In business school you spend a lot of time learning about the idea of value, which is surprisingly slippery — the value of a firm, an idea, a product, a service. Because of this you need a cross-section of disciplines to approximate value — marketing, strategy, statistics, law, operations, innovation, economics, and finance being the most common. And so you start to learn marketing frameworks about customer value, how accounting recognizes value, how the market estimates value, how to use financial valuation models, strategic approaches to creating value, business models to capture value, the ins and outs of Porter’s value chain, the rampant focus in the 80’s on increasing shareholder value (thanks Jack Welch)… you get the drift. Value is a thing. If you can contribute to creating, capturing, or approximating value, business wants it.
In the last decade design, inspired by Stanford’s d.school, has started to infiltrate MBA programs in the form of design thinking while Jon Kolko’s 2015 HBR article, “Design Thinking Comes of Age” heralded its arrival in the corporate world. Combining restraint with a focus on users, artifacts, and prototypes, Kolko positions design thinking as a way for organizations to embrace ambiguity and increase tolerance of failure. In this view, design thinking promises to cut through complexity and boost innovation, which both seem like valuable things for a business to be able to do.
What’s been important about the emergence of design thinking aside from the capacities it creates is that it points to the activities of design as a source of value, instead of focusing solely on the products of design. To me this is an important distinction and increases the relevance of design to business exponentially. It also means that design activities, when made visible as a source of value, have the potential to be learned and used across the entire organization.
Questions about the value of design are usually expressed as some variation on, “what return are we getting on our design investment?” In an attempt to answer this at face value designers try mapping traditional ROI calculations onto revenue streams or cost savings that design might impact. What is the expected revenue of the new product? What are the cost savings of the new design system? We look for metrics that will help us answer the question of ROI but in the process miss the forest for the trees. We contort ourselves into these ROI shapes thinking we are being good business allies but in the process we forget that the value of design is not just in the outcomes, but in the process of designing itself.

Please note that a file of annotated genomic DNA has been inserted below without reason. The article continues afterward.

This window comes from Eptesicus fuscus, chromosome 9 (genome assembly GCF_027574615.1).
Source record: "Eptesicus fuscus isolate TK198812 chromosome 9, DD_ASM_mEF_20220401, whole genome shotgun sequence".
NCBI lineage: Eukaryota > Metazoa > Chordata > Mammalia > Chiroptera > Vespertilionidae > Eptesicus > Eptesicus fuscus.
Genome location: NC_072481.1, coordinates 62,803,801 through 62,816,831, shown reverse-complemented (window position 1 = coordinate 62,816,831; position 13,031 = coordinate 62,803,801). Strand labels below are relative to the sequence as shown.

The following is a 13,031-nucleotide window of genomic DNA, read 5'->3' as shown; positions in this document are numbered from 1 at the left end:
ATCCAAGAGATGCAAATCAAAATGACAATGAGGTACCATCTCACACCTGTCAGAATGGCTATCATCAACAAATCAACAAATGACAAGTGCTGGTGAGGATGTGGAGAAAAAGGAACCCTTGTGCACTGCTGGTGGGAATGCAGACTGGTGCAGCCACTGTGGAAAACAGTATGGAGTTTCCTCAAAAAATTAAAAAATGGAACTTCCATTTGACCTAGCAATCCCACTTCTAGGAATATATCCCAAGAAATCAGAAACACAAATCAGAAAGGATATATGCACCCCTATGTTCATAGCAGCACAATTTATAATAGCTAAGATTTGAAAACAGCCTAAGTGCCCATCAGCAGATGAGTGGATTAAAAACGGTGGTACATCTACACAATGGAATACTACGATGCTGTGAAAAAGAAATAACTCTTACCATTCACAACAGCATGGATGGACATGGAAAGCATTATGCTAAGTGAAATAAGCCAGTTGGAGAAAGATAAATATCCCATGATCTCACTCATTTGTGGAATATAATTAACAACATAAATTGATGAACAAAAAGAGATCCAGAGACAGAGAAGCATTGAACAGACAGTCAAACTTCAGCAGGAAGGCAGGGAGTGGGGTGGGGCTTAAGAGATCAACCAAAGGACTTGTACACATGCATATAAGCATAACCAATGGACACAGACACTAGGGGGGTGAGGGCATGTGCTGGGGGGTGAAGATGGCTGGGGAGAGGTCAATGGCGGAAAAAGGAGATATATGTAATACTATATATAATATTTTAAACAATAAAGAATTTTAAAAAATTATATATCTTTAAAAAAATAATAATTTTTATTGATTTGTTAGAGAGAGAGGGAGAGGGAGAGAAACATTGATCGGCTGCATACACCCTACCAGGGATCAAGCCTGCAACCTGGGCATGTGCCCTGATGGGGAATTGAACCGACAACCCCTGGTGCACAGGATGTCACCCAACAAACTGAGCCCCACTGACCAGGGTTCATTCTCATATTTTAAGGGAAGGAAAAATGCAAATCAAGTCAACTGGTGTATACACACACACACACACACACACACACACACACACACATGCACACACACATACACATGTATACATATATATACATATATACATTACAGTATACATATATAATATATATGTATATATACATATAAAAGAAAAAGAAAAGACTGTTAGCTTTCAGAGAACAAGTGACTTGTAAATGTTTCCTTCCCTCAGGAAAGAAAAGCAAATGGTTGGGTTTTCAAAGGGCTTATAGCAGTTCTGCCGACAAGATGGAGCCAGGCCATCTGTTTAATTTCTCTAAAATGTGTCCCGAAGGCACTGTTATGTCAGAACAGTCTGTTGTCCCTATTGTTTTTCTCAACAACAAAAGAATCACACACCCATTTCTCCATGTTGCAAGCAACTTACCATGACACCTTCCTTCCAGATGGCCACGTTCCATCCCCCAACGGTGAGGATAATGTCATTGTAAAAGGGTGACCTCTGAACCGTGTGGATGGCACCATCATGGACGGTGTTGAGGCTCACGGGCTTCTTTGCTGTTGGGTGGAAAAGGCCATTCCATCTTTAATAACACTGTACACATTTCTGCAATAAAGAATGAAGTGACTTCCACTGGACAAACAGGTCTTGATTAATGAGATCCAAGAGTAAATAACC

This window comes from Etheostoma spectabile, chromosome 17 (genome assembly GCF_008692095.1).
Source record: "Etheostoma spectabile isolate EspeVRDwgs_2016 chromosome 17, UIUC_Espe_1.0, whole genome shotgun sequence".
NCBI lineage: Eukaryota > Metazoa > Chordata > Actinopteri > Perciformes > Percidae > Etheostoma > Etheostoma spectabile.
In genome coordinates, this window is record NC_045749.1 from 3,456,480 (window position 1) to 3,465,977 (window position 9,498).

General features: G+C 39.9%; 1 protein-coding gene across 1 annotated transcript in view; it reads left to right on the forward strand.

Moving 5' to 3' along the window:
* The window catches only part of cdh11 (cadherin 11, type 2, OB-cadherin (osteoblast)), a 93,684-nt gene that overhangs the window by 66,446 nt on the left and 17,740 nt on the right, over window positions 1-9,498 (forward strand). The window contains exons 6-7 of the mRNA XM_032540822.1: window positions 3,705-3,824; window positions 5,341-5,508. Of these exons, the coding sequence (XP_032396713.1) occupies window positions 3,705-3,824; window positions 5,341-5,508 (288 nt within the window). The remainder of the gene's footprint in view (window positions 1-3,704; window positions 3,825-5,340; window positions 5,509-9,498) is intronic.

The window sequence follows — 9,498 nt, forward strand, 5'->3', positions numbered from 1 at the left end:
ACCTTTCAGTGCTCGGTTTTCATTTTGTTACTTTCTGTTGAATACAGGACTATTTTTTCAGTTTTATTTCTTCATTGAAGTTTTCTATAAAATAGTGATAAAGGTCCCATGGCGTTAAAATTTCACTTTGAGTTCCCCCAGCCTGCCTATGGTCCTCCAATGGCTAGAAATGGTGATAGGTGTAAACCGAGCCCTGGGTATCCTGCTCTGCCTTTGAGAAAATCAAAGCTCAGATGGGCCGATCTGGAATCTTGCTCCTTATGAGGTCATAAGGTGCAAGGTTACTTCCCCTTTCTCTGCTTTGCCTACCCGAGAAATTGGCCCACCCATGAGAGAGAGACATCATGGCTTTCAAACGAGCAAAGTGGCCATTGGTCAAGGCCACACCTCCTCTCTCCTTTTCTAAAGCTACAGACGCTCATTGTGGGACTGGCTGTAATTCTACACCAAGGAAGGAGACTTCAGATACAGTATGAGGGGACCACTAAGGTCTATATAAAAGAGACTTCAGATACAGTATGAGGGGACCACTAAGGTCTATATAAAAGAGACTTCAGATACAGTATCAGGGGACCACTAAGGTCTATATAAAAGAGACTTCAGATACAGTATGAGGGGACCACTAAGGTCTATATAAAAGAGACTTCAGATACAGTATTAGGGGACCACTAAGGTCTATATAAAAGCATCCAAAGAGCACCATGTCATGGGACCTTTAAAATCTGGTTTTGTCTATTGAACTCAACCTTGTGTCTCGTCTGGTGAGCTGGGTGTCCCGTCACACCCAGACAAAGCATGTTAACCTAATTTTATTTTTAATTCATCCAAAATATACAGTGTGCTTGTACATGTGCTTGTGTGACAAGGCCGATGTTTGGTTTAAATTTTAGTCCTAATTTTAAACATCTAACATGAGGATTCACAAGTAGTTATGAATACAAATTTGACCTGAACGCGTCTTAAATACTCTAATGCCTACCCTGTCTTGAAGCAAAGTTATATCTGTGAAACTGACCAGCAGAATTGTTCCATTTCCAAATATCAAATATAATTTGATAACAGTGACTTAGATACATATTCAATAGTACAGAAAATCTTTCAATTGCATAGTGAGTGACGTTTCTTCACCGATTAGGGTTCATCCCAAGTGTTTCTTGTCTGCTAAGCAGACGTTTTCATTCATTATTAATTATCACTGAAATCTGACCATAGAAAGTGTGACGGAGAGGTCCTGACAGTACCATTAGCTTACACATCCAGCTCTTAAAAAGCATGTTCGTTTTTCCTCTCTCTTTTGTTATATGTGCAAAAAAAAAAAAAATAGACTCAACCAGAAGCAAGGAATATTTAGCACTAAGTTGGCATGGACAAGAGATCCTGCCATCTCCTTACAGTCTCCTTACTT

I was at a conference for design leaders recently and several hallway conversations came up around the challenges designers face once they have a proverbial seat at the table. I’ve been around the block with these but something new was emerging. Design leaders were lamenting how much design was a blocker to doing business! Seriously. Like, “we have to be good business people now that we are in leadership positions and wow, design sure gets in the way of that!” It’s anecdotal but I suspect the lack of intelligibility between design and business might be part of this story. Engaged in the process of designing the value of design can feel so tangible, but when everyone else in an executive meeting is sharing speedometer dashboards of progress, what do you do?
Dashboards (speedometer or otherwise) are fed with quantitative data. And quantitative data is super useful for modeling the health of a business. And wow do business people love models (and frameworks, let’s be honest). But the thing with models is that they are all wrong. Useful but wrong. I bring this up because for a long time, as a designer, I was intimidated by financial models and business metrics thinking they reflected a hard reality design didn’t have access to. The handshake secret is that there is no hard reality. Income statements and balance sheets are designed just as much as a chair or an app. Generally accepted accounting principles (GAAP) provide guidelines to how financial statements must be prepared, but there is a lot of creativity in how revenue can be recognized depending on your intent (raising venture capital, preparing for an IPO, buying back stock, hiding a Ponzi scheme, etc).
So here is what I’m driving at: we will never be able to talk about the value of design using ROI because we’re not really talking about design, but the output of design. I’m interested in finding models that help us talk about the value of doing design, which is entirely possible given the mutable nature of business artifacts. But before we can talk about models, we need to reframe design as a method of learning.
Designing as Learning
In Design Methods J. Christopher Jones talks about the idea of designing as learning, as “a way of answering one of the questions that must be answered if one is to get from the ignorance-of-the-new, with which one begins, to the knowledge-of-the-new, with which one ends (knowledge of ‘what the problem really is’ as well as of solutions).” People engage in design when they intend to create change in some future state. This usually starts with formal or informal inquiry. As a way of exploring this inquiry a designer might materialize their intention in some capacity to explore the suitability of both the inquiry and the potential solution in order to learn whether it the impact matches the intention. Reflection on the outcomes will reshape the inquiry and likely refine or change it in some way, kicking off the design cycle anew. In this approach to the design loop we move through inquiry, creation, and reflection.
Experience is also learning. Experiential Learning Theory describes a four step cycle through which we learn from experience in order to consciously choose, direct, and control our life. Unlike the pedagogical style most of us were subjected to in American public schools, experiential learning puts our experiences to work as a source of doing, feeling, watching, and thinking. In the design loop we are creating as a means for reflection and in the experiential learning cycle we are acting as a means for reflection.